According to data on car accidents, the number of crashes nationwide in 2010 hit a 20-year low. But there is evidence that figure could go even lower in the future. Approximately 9 out of every 10 motor vehicle accidents are attributable to mistakes in human perception, incorrect choices and lapses in attention. How many fewer collisions would we have if we removed a human from the driver’s seat?
That is the question asked by engineers and designers who are working on creating a fully functioning automated car. While the human brain is very adept at processing the spatial relationships necessary for successful driving, it is prone to errors in judgment, distraction and the stupefying effects of drugs and alcohol. A computer, on the other hand, would not get pulled over for a DUI or become distracted by a cellphone call.
Despite the potential benefits and improvements in safety, many people are reportedly reluctant to ride in a car controlled by a computer. Some enjoy the thrill of driving, others may become anxious about ceding control to a machine and still others believe their driving is safe enough not to warrant a computer-guided car. Psychologists have a message for those in the last group, however. Studies show that people overestimate their driving skills, thinking they are safer and more cautious than they in fact are.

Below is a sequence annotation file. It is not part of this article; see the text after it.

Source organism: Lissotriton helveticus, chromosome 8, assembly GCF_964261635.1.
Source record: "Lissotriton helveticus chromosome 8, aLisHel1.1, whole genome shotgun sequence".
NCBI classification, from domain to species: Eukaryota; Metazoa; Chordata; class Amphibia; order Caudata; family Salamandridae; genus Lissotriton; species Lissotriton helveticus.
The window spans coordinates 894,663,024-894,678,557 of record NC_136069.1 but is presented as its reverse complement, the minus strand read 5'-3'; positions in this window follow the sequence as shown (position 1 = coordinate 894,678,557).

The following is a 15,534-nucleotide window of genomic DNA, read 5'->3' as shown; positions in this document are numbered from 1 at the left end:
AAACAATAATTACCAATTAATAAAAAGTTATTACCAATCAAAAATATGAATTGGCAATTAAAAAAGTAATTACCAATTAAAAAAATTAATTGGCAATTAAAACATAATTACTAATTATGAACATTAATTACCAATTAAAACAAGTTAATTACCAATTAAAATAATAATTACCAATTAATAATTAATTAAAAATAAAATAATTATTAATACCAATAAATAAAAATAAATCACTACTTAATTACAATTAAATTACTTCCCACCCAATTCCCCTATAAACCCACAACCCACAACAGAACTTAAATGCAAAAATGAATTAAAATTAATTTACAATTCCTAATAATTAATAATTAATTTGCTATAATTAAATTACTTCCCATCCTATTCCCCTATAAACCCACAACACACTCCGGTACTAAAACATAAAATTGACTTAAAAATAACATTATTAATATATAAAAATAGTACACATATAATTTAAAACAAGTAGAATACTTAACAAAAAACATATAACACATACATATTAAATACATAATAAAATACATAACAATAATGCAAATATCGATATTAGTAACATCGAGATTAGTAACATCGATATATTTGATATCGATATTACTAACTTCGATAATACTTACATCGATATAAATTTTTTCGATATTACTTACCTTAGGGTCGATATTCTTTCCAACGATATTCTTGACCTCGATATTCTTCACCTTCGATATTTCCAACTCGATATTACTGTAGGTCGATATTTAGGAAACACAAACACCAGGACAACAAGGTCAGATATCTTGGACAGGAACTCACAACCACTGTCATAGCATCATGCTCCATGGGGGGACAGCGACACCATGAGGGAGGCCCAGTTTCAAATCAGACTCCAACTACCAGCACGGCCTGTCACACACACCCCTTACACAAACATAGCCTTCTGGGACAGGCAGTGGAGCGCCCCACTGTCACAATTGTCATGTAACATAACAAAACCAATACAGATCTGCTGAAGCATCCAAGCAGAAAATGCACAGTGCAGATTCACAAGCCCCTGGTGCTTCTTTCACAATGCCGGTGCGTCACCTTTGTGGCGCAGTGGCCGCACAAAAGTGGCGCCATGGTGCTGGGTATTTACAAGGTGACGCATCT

Some people involved with self-driving cars believe that they will become the norm within a matter of decades. Technology is already being developed that would allow cars to communicate with each other and respond quickly and efficiently to continuously changing road conditions. Some see this development as a natural extension of some of the accident avoidance technology we already have in place, such as back-up cameras, blind spot warning systems, lane departure monitoring devices and automatic braking.
The question remains whether computers will be safer than we are behind the wheel, and only time will provide an answer.
Source: BBC News, “Will driverless cars mean computer crashes?” Alex Hudson, Oct. 1, 2012